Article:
Isolation of Human Amnion Epithelial Cells According to Current Good Manufacturing Procedures

Roberto Gramignoli1, Raghuraman C. Srinivasan1, Kristina Kannisto1, Stephen C. Strom1

1 Department of Laboratory Medicine, Division of Pathology, Karolinska Institutet, Stockholm, Sweden
Publication Name:  Current Protocols in Stem Cell Biology
Unit Number:  Unit 1E.10
DOI:  10.1002/cpsc.2
Online Posting Date:  May, 2016
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Abstract

Different cell types can be isolated from human placental tissues, and some have been reported to retain phenotypic plasticity and characteristics that make them a promising source of cells for regenerative medicine. Among these are human amnion epithelial cells (hAECs). Adoption of current good manufacturing practices (cGMP) and enhanced quality control is essential when isolating hAECs in order to deliver a safe and effective cellular product for clinical purposes. This unit describes a detailed protocol for selective isolation of hAECs from human term placenta with little to no contamination by other cell types. A method for characterizing the heterogeneity of the hAEC suspension is also provided. The resulting cell product will be useful for clinical as well as basic research applications. © 2016 by John Wiley & Sons, Inc.

Keywords: amnion; amnion epithelial cells; cGMP; placenta

     
 
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Table of Contents

  • Introduction
  • Basic Protocol 1: cGMP Protocol for Isolation of Human Amnion Epithelial cells
  • Support Protocol 1: Quality Assessment by flow Cytometry
  • Commentary
  • Literature Cited
  • Figures
  • Tables
     
 
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Materials

Basic Protocol 1: cGMP Protocol for Isolation of Human Amnion Epithelial cells

  Materials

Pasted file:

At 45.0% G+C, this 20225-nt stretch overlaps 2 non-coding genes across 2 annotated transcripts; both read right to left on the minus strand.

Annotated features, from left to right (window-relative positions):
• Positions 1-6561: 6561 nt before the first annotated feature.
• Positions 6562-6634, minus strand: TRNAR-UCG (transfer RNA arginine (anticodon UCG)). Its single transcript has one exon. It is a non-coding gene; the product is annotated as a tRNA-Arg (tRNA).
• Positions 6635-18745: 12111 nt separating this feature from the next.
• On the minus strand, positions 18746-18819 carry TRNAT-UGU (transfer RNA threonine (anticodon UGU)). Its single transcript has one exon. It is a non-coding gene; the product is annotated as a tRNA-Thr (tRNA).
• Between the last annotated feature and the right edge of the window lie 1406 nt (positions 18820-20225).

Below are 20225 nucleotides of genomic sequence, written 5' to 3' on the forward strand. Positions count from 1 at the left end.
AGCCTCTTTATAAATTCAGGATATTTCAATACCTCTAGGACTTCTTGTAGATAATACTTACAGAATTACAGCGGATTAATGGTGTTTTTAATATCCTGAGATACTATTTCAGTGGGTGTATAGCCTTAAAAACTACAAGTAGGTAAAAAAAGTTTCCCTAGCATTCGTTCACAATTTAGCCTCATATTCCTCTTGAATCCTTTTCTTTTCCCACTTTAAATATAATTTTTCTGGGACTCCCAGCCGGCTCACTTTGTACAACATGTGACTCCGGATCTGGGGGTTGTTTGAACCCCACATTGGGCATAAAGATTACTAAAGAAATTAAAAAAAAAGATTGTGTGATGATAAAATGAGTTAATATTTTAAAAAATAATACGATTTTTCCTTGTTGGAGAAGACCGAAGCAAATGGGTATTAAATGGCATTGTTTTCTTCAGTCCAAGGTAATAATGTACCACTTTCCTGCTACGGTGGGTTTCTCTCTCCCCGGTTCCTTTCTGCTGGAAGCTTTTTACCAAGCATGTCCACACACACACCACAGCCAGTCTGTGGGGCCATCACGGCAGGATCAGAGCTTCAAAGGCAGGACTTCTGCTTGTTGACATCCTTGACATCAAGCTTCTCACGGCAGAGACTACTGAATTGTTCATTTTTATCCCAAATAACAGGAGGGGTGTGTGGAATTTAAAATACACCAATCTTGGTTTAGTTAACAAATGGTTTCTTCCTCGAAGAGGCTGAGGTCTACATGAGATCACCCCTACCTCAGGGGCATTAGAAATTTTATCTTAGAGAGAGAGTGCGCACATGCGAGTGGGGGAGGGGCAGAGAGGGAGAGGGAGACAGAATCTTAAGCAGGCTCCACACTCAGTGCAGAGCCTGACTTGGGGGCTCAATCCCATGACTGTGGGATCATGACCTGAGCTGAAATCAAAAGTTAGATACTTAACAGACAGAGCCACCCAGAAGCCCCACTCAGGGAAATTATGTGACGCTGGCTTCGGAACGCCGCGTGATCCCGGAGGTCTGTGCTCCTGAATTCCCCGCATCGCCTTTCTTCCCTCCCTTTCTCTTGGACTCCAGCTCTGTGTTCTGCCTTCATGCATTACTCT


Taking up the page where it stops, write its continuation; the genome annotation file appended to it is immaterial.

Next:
• Full‐term placenta, freshly delivered in sterile transport container
  • Plasmalyte solution (Baxter, cat. no. AFE0324D) or saline solution (9 mg/ml; ApoEx AB, cat. no. 259366)
  • Ringer's acetate solution (Baxter, cat. no. AFE0324D)
  • 10× TrypLE Select Enzyme (Life Technologies, cat. no. A12177‐01)
  • Trypan blue solution (Sigma‐Aldrich, cat. no. T8154)
  • BEL‐GEN cold storage solution (IGL Group, cat. no. BEL‐GEN/1000)
  • Dimethylsulfoxide (DMSO; WAK‐Chemie, cat. no. WAK‐DMSO10)
  • Laminar flow cabinet (BSL‐2)
  • Surgical drape
  • Sterile metal tray/basin
  • Sterile gloves
  • 2‐ml pipet, pyrogen free (VWR, cat. no. 414004‐264)
  • Sterile disposable scalpel (VWR, cat. no. SWAN0570)
  • Sterile steel scissors 18/10 (VWR, cat no. 233‐1237)
  • Sterile steel forceps (VWR, cat. no. 232‐0141)
  • 110‐ml sterile plastic container with lid (VWR, cat. no. 391‐0020)
  • 500‐ and 1000‐ml borosilicate glass beakers (VWR, cat. no. 213‐1126)
  • 50‐ml conical polypropylene tubes (Sigma‐Aldrich, cat. no. CLS430290)
  • Incubating rotator (e.g., Incubator‐Genie, Scientific Industries, cat. no. SI‐1402)
  • Burker chamber
  • 5‐ml cryogenic vials (VWR, cat. no. 479‐6845)
  • Controlled‐rate, alcohol‐free cell freezing container (e.g., CoolCell, Biocision, cat. no. BCS‐406)

Support Protocol 1: Quality Assessment by flow Cytometry

  Materials
  • Directly conjugated antibodies:
  • Alexa Fluor 647–conjugated mouse anti‐human CD31 (IgG2; clone M89D3; Becton Dickinson, cat. no. 558094)
  • FITC–conjugated mouse anti‐human CD45 (IgG1; clone T29/33; Dako, cat. no. F0861)
  • APC–conjugated mouse anti‐human CD105 (IgG1; clone SN6; eBioscience, cat. no. 17‐1057)
  • PE–conjugated rat anti‐human CD49f (IgG1; clone GoH3; Becton Dickinson, cat. no. 555736)
  • FITC–conjugated mouse anti‐human CD326 (EpCAM; IgG1; clone HEA‐125; Miltenyi Biotec, cat. no. 130‐098‐113)
  • PE–conjugated mouse anti‐human glycoforin A (GlyA; IgG2; clone GAR‐2; Becton Dickinson, cat. no. 340947)